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General Tips

The basic feeding types are suet and seed holding feeders. These two types will often be enough to attract the birds we normally get here. You can use the ground for sprinkling seeds and fruit or offer the same food higher on a tray mounted on a post. This type of feeding allows many birds space to eat at the same time. Do NOT feed bread!

In winter, peanuts and suet provide much needed fat and protein to sustain many species, and seeds offered in hanging feeders or on the ground with take care of the rest. Water is a huge advantage, especially in winter when natural sources of water are frozen. Birdbaths or shallow dishes can be provided and de-icing birdbath heaters can be used to have a water supply at all times.

In Nova Scotia, black oil sunflower seeds seem to attract the most species but mixed seed will keep the sparrows and juncos in the area. Thistle or Niger seeds are also popular for finches, but special hanging feeders are needed.

Bird feeding stations can be simple with a single place for birds to find food, or you can have many types to attract a variety of birds. One thing is for sure though, the more you have, the more birds will fill your yard.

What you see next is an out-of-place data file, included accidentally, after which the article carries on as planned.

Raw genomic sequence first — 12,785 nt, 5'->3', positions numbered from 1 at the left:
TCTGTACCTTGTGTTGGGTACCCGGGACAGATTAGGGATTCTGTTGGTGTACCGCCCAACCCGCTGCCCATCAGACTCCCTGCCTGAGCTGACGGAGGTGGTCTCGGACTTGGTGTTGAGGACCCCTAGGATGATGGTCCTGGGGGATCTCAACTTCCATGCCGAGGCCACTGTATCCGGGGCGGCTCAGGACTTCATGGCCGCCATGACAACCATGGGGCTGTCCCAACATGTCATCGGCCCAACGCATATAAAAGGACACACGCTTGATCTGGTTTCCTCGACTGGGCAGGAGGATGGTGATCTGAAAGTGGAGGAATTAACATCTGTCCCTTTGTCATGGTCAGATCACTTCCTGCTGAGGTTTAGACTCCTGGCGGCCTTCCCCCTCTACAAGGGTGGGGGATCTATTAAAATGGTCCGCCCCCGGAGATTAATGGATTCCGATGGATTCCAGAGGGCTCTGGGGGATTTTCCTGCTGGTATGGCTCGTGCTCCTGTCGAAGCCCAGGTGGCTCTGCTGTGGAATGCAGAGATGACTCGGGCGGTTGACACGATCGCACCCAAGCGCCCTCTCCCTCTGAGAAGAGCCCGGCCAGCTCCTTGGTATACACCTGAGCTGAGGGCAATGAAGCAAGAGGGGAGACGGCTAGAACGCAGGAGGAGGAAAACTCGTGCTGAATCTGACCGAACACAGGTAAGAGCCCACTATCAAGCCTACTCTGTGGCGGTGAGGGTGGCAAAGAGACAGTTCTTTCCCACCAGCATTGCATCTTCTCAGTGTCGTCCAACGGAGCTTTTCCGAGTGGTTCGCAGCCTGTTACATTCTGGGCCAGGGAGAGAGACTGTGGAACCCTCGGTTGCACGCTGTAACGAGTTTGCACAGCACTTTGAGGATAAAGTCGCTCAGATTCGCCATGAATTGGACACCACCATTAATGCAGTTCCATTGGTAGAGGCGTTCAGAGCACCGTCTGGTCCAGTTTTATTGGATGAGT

Setup and Safety

Having feeders close to shrubs and trees allows the birds to quickly escape from hawks and outdoor cats, so planting suitable cover allows birds to feel secure when visiting your yard. Try to think about placing the feeders either very far away from windows or very close to them to avoid birds getting injured or dying from window strikes. There are excellent bird collision deterrents available at wildlife supply stores or available on the internet.

For hummingbirds, it is suggested that you change the nectar once a week at minimum and clean the container each time it is changed. There is no need to buy the prepared red liquid that stores sell. It is is healthier for the hummers to use a simple mixture of 4 parts water to 1 part white sugar. The best practice is to boil the water, mix in the sugar and cool down to room temperature before re-filling the feeders. Keeping a supply in the refrigerator is fine but it too will go bad after 1 week to 10 days if not used.


Feeders should be maintained for cleanliness to prevent bird diseases from spreading. Cleaning a feeder every two weeks should be enough but if your feeders are very busy and there has been wet weather, it may be necessary to clean them more often. Wear rubber gloves, wash in a mild dish soap, and dry them before putting them out again.